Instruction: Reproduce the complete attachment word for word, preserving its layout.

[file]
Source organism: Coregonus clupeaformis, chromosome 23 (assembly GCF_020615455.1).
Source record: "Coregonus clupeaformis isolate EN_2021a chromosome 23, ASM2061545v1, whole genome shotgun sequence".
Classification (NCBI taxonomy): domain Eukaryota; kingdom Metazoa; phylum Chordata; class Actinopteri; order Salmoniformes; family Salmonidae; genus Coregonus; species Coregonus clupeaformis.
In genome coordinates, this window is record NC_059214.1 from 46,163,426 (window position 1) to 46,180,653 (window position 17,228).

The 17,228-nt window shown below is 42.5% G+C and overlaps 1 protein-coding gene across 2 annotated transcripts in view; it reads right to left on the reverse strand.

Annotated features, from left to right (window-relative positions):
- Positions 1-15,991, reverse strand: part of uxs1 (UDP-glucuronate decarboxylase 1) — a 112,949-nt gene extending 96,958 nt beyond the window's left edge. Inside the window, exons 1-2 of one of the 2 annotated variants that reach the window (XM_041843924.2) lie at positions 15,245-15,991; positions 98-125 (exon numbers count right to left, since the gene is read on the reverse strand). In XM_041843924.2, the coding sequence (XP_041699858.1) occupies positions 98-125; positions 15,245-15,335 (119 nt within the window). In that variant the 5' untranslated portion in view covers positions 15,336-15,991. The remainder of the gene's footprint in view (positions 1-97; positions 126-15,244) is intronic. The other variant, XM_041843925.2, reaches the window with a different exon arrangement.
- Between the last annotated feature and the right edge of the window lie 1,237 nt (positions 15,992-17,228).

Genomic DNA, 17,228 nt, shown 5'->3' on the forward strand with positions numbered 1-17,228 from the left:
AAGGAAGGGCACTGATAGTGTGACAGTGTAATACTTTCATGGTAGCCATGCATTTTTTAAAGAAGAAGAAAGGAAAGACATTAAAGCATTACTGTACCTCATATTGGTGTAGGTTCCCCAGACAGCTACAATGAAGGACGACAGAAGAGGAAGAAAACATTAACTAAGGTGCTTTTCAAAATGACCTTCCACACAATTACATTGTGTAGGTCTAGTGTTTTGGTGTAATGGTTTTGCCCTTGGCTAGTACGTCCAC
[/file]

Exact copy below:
Source organism: Coregonus clupeaformis, chromosome 23 (assembly GCF_020615455.1).
Source record: "Coregonus clupeaformis isolate EN_2021a chromosome 23, ASM2061545v1, whole genome shotgun sequence".
Classification (NCBI taxonomy): domain Eukaryota; kingdom Metazoa; phylum Chordata; class Actinopteri; order Salmoniformes; family Salmonidae; genus Coregonus; species Coregonus clupeaformis.
In genome coordinates, this window is record NC_059214.1 from 46,163,426 (window position 1) to 46,180,653 (window position 17,228).

The 17,228-nt window shown below is 42.5% G+C and overlaps 1 protein-coding gene across 2 annotated transcripts in view; it reads right to left on the reverse strand.

Annotated features, from left to right (window-relative positions):
- Positions 1-15,991, reverse strand: part of uxs1 (UDP-glucuronate decarboxylase 1) — a 112,949-nt gene extending 96,958 nt beyond the window's left edge. Inside the window, exons 1-2 of one of the 2 annotated variants that reach the window (XM_041843924.2) lie at positions 15,245-15,991; positions 98-125 (exon numbers count right to left, since the gene is read on the reverse strand). In XM_041843924.2, the coding sequence (XP_041699858.1) occupies positions 98-125; positions 15,245-15,335 (119 nt within the window). In that variant the 5' untranslated portion in view covers positions 15,336-15,991. The remainder of the gene's footprint in view (positions 1-97; positions 126-15,244) is intronic. The other variant, XM_041843925.2, reaches the window with a different exon arrangement.
- Between the last annotated feature and the right edge of the window lie 1,237 nt (positions 15,992-17,228).

Genomic DNA, 17,228 nt, shown 5'->3' on the forward strand with positions numbered 1-17,228 from the left:
AAGGAAGGGCACTGATAGTGTGACAGTGTAATACTTTCATGGTAGCCATGCATTTTTTAAAGAAGAAGAAAGGAAAGACATTAAAGCATTACTGTACCTCATATTGGTGTAGGTTCCCCAGACAGCTACAATGAAGGACGACAGAAGAGGAAGAAAACATTAACTAAGGTGCTTTTCAAAATGACCTTCCACACAATTACATTGTGTAGGTCTAGTGTTTTGGTGTAATGGTTTTGCCCTTGGCTAGTACGTCCAC